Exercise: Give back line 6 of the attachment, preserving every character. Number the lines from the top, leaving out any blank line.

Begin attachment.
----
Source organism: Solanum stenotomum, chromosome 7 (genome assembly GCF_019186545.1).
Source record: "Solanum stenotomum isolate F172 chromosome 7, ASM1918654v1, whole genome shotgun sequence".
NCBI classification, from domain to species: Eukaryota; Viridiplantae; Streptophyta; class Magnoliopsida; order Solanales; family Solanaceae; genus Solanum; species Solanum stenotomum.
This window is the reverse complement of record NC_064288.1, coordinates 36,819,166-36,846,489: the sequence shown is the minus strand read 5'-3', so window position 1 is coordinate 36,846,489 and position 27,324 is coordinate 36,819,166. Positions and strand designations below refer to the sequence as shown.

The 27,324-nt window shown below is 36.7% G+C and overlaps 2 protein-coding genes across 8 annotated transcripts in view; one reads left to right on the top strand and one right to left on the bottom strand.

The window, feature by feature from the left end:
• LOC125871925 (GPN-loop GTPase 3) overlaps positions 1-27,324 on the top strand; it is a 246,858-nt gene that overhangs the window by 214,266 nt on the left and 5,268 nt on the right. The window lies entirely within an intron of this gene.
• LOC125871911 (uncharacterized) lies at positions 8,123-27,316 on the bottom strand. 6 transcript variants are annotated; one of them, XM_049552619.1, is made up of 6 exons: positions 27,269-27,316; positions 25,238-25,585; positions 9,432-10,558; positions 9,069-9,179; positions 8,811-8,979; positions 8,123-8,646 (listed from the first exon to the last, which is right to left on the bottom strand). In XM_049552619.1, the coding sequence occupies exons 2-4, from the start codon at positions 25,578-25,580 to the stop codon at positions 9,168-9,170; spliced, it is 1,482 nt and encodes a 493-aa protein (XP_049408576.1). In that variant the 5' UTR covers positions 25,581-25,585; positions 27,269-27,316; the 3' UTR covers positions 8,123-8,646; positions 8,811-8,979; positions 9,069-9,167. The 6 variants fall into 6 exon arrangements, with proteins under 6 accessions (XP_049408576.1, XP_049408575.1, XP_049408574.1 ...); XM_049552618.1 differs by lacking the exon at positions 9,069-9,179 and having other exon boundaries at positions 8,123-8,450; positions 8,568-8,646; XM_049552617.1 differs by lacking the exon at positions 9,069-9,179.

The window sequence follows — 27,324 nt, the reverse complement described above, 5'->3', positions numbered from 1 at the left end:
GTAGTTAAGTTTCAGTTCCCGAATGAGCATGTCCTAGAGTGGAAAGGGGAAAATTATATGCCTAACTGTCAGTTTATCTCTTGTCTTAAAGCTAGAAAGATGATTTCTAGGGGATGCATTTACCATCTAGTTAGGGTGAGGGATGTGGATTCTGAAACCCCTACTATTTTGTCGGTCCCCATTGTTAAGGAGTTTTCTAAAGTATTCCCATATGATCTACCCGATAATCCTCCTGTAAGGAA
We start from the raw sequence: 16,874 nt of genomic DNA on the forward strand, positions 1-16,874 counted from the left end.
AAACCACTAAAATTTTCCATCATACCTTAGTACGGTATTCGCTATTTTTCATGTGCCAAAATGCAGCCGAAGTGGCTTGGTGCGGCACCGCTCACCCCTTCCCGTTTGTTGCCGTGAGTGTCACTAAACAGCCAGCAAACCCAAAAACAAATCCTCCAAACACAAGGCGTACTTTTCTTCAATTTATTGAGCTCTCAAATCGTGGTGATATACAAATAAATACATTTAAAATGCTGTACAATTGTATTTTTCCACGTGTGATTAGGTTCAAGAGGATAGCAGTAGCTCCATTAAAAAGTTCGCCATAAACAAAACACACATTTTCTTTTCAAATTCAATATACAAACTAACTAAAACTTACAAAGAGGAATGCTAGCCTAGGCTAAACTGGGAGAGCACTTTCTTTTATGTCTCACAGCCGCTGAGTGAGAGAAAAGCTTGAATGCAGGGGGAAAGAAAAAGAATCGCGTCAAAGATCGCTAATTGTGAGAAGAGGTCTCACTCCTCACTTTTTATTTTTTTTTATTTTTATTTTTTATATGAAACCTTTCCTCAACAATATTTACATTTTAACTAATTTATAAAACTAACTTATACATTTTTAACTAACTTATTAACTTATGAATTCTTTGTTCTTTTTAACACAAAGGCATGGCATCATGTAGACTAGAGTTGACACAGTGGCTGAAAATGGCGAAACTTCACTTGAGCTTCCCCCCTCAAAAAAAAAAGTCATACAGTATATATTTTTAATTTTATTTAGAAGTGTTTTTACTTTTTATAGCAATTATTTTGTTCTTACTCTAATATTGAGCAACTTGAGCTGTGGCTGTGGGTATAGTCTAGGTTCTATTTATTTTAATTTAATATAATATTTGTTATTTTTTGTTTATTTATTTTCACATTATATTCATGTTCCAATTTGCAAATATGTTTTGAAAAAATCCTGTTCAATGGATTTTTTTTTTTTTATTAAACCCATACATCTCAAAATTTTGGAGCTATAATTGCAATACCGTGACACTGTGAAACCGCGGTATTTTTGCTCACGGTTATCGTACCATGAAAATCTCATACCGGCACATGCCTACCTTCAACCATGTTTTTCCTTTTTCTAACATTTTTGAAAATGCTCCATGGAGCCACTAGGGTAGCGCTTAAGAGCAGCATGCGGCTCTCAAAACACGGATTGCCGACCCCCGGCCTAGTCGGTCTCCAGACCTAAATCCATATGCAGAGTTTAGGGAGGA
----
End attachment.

The window, feature by feature from the left end: